Forensic pathologist describes Ahmaud Arbery's wounds and final moments at trial


When the first shot was fired, Ahmaud Arbery could have been grabbing or pushing away the shotgun that mortally wounded him, a forensic pathologist testified Tuesday in the trial of three men accused in his killing.

Travis McMichael, his father Gregory McMichael and William “Roddie” Bryan Jr., all of whom are White — face charges including malice and felony murder in the death of Arbery, a Black man who was chased by the trio in vehicles and shot and killed by the younger McMichael in February 2020 near Brunswick, Georgia.

Arbery’s family has said he was out for a jog when he was shot and killed. Defense attorneys contend their clients were trying to conduct a lawful citizen’s arrest of Arbery, and that Travis McMichael shot Arbery in self-defense as they wrestled over Travis’ shotgun.

On Tuesday, Georgia Bureau of Investigation forensic pathologist Dr. Edmund Donoghue — the man who performed Arbery’s autopsy — detailed Arbery’s injuries as jurors saw graphic photos from the examination.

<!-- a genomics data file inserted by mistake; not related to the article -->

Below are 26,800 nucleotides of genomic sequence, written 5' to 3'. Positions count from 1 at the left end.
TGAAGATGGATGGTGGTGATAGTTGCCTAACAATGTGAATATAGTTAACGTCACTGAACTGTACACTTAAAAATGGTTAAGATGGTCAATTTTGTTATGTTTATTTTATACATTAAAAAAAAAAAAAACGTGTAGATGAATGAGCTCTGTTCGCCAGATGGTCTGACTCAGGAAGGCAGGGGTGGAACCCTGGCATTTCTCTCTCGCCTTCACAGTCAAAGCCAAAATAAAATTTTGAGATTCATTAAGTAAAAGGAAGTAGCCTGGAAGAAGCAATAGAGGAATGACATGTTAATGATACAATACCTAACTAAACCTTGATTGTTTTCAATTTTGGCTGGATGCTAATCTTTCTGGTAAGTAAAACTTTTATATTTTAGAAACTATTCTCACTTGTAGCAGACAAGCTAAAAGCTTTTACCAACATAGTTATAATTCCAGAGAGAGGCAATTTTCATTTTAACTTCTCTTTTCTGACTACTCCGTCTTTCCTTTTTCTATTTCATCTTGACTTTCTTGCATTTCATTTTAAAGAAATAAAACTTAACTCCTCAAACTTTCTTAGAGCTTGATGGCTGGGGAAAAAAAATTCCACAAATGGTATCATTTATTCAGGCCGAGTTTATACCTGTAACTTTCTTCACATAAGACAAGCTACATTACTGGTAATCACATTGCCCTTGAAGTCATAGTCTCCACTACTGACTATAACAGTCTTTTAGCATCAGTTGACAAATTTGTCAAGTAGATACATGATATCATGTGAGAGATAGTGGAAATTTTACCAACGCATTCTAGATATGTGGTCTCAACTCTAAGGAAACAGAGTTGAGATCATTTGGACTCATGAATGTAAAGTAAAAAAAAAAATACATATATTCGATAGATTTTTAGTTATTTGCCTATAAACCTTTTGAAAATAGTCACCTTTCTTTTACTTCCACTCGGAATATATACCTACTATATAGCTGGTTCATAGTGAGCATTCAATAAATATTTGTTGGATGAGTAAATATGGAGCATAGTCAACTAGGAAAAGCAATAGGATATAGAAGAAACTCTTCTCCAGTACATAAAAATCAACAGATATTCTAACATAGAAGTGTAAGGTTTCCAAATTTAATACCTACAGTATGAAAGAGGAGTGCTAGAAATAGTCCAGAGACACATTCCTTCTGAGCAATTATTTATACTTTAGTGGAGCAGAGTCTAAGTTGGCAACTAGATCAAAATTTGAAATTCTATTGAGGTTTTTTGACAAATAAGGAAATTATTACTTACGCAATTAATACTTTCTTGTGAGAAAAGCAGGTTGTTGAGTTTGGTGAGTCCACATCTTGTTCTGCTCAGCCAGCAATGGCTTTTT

Donoghue’s autopsy report from April 2020 did not detail the order in which Arbery’s gunshot wounds happened. But he testified Tuesday that he could do so now, combining the autopsy with widely seen cell phone video taken by Bryan. Arbery and Travis McMichael can be seen in the video wrestling over the firearm before the shooting.

Though three shots were fired, only the first and third struck Arbery, Donoghue testified. The first not only grazed his right wrist — hitting an artery and causing severe bleeding — but also struck his center chest, he said.

The third shot struck his left chest and armpit, hitting his axillary vein and axillary artery, Donoghue testified.


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